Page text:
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When Grammy Award nominee Mumford & Sons played Boston’s TD Garden last night, it was the first time I had ever been to an arena show that large. I have made a habit to avoid these types of shows at all costs, even if it meant missing an act that I really loved. Based entirely on assumption, I thought these huge shows would make me feel detached and I wouldn’t be able to emotionally invest myself in the performance. I’m thrilled to admit that I was wrong, while I can’t say my mind is changed for good, I can say that Marcus Mumford captivated my full attention and my heart from beginning to end.
Footing the bill last night were the Felice Brothers and Ben Howard. The massive TD Garden was bustling like a mall during the holidays for the sold out show. It’s hard to believe that Mumford & Sons have only two albums out and have amassed such a following. Hailing from West London, breeding ground for folk masterpieces, a place that artists like Laura Marling, Noah and The Whale, and Johnny Flynn also call home.
Mumford & Sons kicked off the 15-song set with the sole kick drum set at Mumford’s feet and the title track off of their hit record Babel. Immediately following was “I Will Wait” also off of the 2012 release.
For the majority of the set, Mumford stood prominently at the forefront of the stage with he band mates and more notably – without a full drum kit. If you had asked me prior I would have told you with great certainty that no man could command a 17,000 seated arena with just a kick drum. Mumford does it with ease and charming smile as he eggs the crowd on with, “let’s have a little dance, shall we?” as he begins the first chords of his hit single, “Little Lion Man.”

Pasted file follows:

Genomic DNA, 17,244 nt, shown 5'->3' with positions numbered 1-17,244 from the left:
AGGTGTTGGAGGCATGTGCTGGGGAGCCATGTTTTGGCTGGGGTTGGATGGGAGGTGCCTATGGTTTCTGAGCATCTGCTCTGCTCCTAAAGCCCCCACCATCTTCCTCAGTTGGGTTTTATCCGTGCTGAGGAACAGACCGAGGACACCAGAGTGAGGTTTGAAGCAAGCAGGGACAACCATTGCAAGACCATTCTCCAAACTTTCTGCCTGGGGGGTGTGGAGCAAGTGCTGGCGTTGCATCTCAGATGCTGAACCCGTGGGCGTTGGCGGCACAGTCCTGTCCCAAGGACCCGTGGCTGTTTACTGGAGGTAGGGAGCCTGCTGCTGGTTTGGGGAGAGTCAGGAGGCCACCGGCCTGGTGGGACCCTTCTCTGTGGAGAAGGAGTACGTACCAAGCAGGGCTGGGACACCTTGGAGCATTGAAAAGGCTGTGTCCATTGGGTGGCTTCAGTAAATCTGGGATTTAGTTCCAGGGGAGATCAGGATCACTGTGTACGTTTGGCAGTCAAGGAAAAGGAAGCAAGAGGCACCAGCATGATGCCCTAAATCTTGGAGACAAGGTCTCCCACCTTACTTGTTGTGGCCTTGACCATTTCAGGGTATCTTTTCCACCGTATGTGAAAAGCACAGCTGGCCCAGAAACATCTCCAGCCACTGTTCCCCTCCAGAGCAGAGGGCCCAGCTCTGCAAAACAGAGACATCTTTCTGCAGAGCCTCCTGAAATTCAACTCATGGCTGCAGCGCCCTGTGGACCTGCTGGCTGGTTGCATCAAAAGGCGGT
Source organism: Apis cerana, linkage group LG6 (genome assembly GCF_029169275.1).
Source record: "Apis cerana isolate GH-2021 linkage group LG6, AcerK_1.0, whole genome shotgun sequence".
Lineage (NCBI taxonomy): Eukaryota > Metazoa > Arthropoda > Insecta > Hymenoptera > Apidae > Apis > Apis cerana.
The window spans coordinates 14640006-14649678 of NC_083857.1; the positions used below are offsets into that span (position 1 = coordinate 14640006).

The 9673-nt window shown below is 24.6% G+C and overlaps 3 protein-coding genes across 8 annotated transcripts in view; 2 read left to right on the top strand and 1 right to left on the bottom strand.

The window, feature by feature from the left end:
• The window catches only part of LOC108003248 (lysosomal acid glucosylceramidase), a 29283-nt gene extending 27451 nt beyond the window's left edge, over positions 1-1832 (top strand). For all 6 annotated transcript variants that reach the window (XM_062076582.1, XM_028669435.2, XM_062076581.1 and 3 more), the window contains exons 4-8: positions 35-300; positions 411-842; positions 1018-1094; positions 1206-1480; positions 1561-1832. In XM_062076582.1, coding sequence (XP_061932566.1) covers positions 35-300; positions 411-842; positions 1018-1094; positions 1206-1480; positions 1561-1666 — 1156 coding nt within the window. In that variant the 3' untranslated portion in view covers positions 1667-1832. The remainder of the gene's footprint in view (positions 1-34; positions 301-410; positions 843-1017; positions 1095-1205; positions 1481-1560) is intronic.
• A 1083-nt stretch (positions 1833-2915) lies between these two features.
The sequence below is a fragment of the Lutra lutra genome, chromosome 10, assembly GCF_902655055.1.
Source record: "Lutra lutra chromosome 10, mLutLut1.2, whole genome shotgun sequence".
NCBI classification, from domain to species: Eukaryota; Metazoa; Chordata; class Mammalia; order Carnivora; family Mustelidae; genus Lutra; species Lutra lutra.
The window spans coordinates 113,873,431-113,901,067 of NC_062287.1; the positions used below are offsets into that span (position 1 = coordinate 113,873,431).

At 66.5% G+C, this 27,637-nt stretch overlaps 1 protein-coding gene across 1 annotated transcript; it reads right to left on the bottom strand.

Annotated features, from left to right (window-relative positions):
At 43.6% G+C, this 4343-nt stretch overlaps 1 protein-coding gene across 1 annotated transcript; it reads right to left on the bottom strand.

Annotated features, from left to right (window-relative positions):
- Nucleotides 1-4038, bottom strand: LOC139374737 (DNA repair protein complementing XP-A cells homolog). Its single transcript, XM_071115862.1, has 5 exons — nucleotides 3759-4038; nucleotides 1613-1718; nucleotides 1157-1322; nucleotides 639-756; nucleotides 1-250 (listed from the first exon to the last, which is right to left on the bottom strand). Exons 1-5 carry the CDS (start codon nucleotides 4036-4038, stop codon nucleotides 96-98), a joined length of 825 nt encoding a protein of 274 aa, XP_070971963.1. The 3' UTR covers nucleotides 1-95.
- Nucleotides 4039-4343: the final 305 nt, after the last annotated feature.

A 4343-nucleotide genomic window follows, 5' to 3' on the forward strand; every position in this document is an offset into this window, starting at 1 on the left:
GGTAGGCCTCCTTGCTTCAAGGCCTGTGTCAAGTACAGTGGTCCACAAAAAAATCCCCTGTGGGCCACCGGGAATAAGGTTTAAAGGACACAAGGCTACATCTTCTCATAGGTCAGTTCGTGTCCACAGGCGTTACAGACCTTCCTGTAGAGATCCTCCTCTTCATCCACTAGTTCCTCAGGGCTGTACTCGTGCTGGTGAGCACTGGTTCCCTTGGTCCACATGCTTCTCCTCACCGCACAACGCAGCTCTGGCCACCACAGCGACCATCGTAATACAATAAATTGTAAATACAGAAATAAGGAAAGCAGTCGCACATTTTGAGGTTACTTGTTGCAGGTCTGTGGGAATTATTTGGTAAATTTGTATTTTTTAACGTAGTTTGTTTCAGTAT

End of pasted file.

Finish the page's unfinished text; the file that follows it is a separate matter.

Mumford’s set was incredibly dynamic, ranging from upbeat swells that brought a little girl atop of her father’s shoulders to wave her arms and dance to heavy hearted renditions of tracks like “Lover of the Light.” As Mumford sang, “you saw no fault, no cracks in my heart, and you knelt beside my hope torn apart,” the entire arena fell silent. By the end of “Ghosts That We Knew” many were shedding a silent tear and singing under their own breath, “so give me hope in the darkness that I will see the light, ‘cause oh they gave me such a fright.”
Other stand out tracks of night included, “White Blank Page,” “Roll Away Your Stone,” and “Whispers In the Dark.” The set came to a close with a full band rendition of “Dust Bowl Dance” off of the band’s 2009 debut record Sigh No More. The quartet bellowed the chorus together and the crowd roared with each thumping bass line. The rich and raw quality of Mumford’s vocals is unmatched; he sings with such fervor and passion – it’s something you experience with chills up and down your spine.
The arena roared and whistled as the band thanked them for coming and quickly exited the stage. Just a short five minutes later they were back again, but not on the main stage. The band took everyone by surprise when they popped up on a small platform in the back of the floor. Those standing on the floor quickly oriented themselves and ran to secure a spot for the dimly lit, intimate encore. The band opened up once more with two special tracks they saved for the end, “Sister” and “The Cave.” Seeing the band in a whole new light, I imagine this is what their recording process is like. Standing in a circle facing each other – the comradery between the four is so natural and effortless.
The unplugged encore was a special taste of that closeness and intimacy that I initially feared I wouldn’t get at a show of this size. But lo and behold, that feeling I yearned for found me in a room of thousands.